Schiaparelli’s history is rich in quirky art-inspired motifs, avant-garde techniques, experimentalism, quality and relationships with creative women, including Lee Miller and Anaïs Nin. All of those details were inspiration for Bertrand Guyon’s latest collection for the label. He’s been designing as the head of style for Schiaparelli for just over two years now; he formerly worked at Givenchy, Christian Lacroix and Valentino.

The house of Schiaparelli closed in 1954 and re-emerged on the scene in 2012, but the brand has a vibrant history in couture—always with an innovative touch. Elsa Schiaparelli gained fame for designing sweaters with trompe-l’œil bows, which she sold at her first shop in Paris in 1927; she launched her first maison de couture that same year. In 1950, Schiaparelli sent a tuxedo dress down the runway for haute couture, which was somewhat revolutionary for the time. She was also one of the first designers to use Swarovski crystals in her haute couture collections.

Guyon infuses the same innovative techniques and playfulness—even the early motif of trompe-l’œil into his collections. The most recent show saw trompe-l’œil bows on dresses, worn with colorful blown glass earrings and toughened-up leather boots. Making an even stronger case for the brand’s recently revived couture line, Guyon affixed trompe-l’œil crystal zippers to gowns (Schiaparelli was one of the first designers to use a zipper as a decorative element), surreal-looking trompe-l’œil jewelry (necklaces as well as bracelets and watches) to transparent mesh and 3D Swarovski crystal embroidery. The fashion house’s signature color, Shocking Pink, was also prevalent in the form of one floor-length gown. The final look was a stunning tulle cape built up in layers in the shape of a heart.

Guyon’s perfected historical references combined with his technical ability and eye for surprise makes him a definitive designer to watch in the couture space.

Galia Lahav

Galia Lahav. Getty Images

The Tel Aviv-based Galia Lahav has been showing at Paris Couture Week as a guest designer since January 2017, and already has an enormous following, thanks to her wedding dresses, bohemian lace gowns, sequin shift dresses and heavily embellished jumpsuits.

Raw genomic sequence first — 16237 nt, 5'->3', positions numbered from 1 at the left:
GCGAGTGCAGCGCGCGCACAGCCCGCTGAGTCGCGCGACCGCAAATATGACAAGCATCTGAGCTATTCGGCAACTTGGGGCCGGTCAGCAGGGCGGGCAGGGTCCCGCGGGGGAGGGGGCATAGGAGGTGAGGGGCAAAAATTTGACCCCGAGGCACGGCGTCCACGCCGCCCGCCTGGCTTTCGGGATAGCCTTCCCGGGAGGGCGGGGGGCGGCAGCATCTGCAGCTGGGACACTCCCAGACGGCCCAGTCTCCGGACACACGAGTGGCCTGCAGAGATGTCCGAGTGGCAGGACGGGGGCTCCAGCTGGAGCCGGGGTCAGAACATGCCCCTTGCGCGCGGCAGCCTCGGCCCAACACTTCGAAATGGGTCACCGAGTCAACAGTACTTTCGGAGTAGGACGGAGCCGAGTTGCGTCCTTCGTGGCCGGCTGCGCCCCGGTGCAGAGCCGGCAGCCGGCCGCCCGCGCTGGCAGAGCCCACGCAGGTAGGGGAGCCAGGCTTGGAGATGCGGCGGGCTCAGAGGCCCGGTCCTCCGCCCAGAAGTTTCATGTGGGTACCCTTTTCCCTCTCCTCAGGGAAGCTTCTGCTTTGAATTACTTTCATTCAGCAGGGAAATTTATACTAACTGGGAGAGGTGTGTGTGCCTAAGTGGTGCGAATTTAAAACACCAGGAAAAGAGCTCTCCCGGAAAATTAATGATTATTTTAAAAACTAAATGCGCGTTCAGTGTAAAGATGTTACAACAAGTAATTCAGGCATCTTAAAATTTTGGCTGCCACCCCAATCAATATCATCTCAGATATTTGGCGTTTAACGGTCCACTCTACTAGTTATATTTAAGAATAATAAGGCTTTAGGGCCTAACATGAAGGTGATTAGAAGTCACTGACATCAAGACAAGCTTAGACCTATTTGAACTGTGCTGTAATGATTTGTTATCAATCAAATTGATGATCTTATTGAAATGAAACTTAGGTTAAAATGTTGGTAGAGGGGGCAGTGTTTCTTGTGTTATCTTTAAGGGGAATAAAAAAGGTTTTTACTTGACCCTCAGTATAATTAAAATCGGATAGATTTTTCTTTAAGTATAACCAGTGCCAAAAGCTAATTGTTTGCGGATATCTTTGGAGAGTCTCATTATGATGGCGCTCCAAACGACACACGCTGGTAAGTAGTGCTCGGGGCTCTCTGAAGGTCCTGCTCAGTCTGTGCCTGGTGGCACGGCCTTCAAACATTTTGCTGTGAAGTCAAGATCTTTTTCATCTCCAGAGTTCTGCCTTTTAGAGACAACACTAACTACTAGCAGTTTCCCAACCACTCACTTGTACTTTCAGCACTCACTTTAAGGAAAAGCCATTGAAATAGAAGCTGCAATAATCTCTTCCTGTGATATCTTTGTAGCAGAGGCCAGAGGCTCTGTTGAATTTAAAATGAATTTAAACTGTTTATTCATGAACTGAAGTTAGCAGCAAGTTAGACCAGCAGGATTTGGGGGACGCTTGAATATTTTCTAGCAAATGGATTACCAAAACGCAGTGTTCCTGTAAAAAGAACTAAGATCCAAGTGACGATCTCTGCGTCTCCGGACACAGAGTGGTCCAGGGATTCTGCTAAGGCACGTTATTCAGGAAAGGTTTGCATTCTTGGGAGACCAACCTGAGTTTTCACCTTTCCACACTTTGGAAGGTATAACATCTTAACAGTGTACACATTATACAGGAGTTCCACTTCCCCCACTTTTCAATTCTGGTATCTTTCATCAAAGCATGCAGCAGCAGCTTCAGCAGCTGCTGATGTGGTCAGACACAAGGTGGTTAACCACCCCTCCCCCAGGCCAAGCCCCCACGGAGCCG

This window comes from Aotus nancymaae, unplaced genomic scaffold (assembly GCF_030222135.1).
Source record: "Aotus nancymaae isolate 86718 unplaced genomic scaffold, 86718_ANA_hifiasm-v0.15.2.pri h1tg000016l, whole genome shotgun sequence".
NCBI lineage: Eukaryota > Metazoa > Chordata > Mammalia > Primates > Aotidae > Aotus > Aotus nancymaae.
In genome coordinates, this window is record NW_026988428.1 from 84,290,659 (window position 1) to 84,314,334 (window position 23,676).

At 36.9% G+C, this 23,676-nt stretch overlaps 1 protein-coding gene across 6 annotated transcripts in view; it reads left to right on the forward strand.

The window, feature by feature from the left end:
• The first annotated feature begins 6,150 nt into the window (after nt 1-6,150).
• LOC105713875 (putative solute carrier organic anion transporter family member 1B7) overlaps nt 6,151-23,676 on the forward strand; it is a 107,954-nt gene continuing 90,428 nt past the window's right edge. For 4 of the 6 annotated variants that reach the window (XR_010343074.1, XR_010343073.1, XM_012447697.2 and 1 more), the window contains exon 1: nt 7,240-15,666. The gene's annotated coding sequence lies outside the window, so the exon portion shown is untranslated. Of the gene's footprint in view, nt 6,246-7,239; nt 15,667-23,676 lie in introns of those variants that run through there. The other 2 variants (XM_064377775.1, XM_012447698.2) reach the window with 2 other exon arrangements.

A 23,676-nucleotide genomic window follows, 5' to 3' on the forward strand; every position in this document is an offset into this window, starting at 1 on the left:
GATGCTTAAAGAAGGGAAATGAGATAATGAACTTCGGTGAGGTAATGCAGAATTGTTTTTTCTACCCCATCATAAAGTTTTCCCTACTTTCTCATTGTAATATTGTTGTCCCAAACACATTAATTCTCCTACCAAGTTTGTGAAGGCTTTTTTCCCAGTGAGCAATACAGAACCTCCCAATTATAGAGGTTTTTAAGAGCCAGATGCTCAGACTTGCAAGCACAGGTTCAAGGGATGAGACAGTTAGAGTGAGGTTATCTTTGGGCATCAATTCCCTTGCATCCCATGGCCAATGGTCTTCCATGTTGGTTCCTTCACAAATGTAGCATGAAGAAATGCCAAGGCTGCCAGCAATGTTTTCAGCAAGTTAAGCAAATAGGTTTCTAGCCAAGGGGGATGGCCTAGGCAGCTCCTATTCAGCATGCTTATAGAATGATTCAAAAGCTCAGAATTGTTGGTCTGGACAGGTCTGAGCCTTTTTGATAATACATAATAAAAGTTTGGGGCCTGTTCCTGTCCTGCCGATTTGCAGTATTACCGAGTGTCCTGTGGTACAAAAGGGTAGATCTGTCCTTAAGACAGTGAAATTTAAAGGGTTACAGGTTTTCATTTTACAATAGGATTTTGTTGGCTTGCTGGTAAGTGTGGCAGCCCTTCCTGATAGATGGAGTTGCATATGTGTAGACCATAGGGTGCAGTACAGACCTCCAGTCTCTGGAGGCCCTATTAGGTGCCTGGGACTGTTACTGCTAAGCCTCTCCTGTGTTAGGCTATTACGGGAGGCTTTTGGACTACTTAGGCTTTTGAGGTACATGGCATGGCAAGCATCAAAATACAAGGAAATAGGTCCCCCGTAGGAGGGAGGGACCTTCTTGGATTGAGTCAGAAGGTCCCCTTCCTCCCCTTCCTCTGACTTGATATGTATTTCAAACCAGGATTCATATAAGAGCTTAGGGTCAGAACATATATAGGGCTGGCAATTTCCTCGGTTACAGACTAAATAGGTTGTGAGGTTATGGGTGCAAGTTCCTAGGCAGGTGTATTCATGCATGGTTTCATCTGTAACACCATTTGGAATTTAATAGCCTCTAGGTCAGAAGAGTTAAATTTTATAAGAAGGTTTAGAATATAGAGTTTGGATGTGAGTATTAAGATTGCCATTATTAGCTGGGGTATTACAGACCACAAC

The brand was founded in 1988, initially as shop that sold knitted and embroidered pieces, but in the past few years, celebs including Ashley Graham, Olivia Munn and Meghan Trainor have picked up on the brand.

“Once you go to Paris, you can’t go back,” Lahav said before her show, which was held outdoors in the stunning flowered courtyard of a high school, just a stone’s throw away from the Pantheon. “We are presenting for the first time a line in which we are using many leather pieces. This is quite new to us, and it has been very challenging.” Of those leather pieces the designer referenced, V-neck lambskin vests, styled over embroidered gowns and lace dresses with leather appliqués, which signified a gorgeous departure from the label’s typical overtly feminine pieces.

“The new couture customer might still look for tradition, but she is modern and sexy,” explained Lahav.

Maxime Simoens for Azzarro

Look 33, Azzaro Haute Couture FW18 Courtesy Azzaro

Azzaro is the kind of fashion house steeped in history and culture—but the average, non-fashion fanatic likely hasn’t heard of it—until now. Founded in 1967 by Loris Azzaro, Sophia Loren, Marisa Berenson and Raquel Welch are just a few of the famous faces who have donned the brand.

This year, the company celebrates its 50 year anniversary, so they celebrated by hiring a brand new creative director, Maxime Simoens. He’s been tasked with completely reviving the brand for cool women around the world and he made his debut for the label last week, for Fall 2017. While gorgeous dresses fit for a debutant ball or wedding are always a fixture of couture week, Simoens is changing it up a bit by offering floor-length structural puffer jackets, thigh-high fringed mini dresses with movement fit for a cool club kid. There were also shift dresses with crystal embellished mesh cut-outs paired with moderately heeled ankle boots or knee-high leather boots, instead of stilettos.

The 32-year-old designer held positions at Elie Saab, Christian Dior and Balenciaga before acting as creative director for his namesake line from 2010 to 2015.

“It’s sexy, glamorous, it’s never tacky,” Simoens said of his collection. “It’s always on the border and I wanted to mix [Azzaro’s] DNA with my DNA which is more about structure and architecture.”

With all those layered crystals underneath translucent mesh dresses, Simoens was working with the theme of “jewelry for the body.” There were also a few bomber jackets and exposed garters thrown in, for added measure—we could definitely see a boundary-breaking celeb like Rihanna wearing the new Azzaro.